Today, Vasiliy is undergoing rehabilitation. He’s still required to take a host of medications so that his body does not reject the donated organ. But thanks to Ukrainian doctors, he’ll live.

Death and Consent

The law adopted in 2019 prescribes the procedure for organ transplants. First, doctors have to establish that brain death has occurred with the help of specialized equipment, if the hospital has access to it. Then they check the Unified State Information System for Organ and Tissue Transplantation to see if the person had agreed to be an organ donor. If they did, then the transplantation procedure can be carried out on a suitable patient. If not, the doctor can ask for consent from the deceased’s relatives, though the doctor isn’t obliged to. And it’s those two factors – ascertaining brain death and obtaining the family’s consent – that specialists see as potential brakes on the development of Ukraine’s organ transplant system.

“Eighty percent of hospitals simply do not have access to the equipment that can help confirm brain death. They would need to buy it using local budgetary funds,” Andreev explains, noting that this is often out of reach. The necessary equipment costs anywhere from $7,500 to $11,000.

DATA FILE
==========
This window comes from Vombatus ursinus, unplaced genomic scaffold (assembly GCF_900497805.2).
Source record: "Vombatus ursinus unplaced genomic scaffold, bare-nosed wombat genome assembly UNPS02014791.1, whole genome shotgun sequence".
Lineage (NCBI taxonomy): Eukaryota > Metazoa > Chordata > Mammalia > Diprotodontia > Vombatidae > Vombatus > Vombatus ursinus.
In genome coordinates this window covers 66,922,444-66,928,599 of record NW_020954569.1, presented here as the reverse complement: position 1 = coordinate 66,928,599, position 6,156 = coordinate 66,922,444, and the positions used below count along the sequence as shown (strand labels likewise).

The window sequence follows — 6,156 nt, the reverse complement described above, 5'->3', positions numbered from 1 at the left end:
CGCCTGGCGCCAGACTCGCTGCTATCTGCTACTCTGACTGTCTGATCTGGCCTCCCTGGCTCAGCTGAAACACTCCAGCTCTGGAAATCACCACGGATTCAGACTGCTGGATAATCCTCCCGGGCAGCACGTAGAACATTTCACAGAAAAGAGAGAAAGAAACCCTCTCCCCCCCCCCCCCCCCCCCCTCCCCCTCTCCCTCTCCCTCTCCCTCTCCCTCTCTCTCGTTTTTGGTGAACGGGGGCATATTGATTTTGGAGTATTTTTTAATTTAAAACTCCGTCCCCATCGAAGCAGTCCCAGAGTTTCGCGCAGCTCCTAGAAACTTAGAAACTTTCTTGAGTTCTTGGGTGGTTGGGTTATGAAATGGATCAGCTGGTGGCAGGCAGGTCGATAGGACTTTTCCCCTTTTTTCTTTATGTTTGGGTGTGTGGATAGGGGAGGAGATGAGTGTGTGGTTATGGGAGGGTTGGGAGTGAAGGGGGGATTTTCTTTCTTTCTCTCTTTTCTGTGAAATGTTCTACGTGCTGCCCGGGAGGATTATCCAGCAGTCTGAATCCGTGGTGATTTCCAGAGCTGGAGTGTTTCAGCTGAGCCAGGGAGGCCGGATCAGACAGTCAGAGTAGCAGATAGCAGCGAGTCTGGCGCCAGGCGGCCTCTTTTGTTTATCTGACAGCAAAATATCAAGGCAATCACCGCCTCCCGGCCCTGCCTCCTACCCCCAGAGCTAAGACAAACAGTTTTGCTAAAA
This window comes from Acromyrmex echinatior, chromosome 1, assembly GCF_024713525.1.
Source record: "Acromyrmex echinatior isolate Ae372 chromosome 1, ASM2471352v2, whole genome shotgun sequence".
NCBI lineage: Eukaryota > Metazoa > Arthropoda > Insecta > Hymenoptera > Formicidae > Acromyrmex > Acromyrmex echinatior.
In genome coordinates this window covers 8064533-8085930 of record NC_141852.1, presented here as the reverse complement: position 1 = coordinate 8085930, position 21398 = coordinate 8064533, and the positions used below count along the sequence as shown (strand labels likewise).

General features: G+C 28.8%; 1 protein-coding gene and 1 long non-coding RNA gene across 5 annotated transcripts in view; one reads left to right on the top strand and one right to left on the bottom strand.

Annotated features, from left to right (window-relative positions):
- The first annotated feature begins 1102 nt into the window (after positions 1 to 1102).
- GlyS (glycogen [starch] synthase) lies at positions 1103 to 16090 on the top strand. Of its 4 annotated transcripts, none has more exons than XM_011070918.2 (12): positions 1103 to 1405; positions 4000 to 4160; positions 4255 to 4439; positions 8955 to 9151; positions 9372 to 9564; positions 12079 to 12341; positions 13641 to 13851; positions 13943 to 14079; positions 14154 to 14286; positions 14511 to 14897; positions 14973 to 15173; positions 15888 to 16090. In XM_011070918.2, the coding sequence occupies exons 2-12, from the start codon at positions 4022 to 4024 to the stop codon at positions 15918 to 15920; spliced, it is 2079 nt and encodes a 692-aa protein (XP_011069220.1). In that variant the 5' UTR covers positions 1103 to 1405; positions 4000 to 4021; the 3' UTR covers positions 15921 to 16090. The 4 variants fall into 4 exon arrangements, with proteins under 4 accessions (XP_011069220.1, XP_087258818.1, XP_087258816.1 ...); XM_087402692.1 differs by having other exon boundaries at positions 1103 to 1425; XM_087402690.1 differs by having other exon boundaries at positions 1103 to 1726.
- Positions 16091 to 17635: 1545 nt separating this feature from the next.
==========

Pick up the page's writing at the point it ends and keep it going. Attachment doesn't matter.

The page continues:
As for getting a relative’s consent for the transplant, according to Ovechko, it’s easier for a doctor to conduct 10 operations than to speak once to the family of the deceased. The law states that consent has to be agreed through a transplant coordinator – a medical specialist who not only has to talk to the relatives of the potential donor, but oversee the whole process as well.

“These specialists don’t exist in 90% of hospitals. And in those that do have them, the transplant coordinator often cannot explain all the nuances of the case,” Ovechko says. “Then doctors from different specialties join the conversation, in order to explain from a scientific point of view what brain death is and why it’s equivalent to biological death. But people are suffering from a grave loss in those minutes. And it’s hard to explain to them that a big gesture can be made – to save two or three other patients. Many just refuse, [while] some react aggressively and almost accuse us of selling organs. Our society is not quite ready for organ donation.”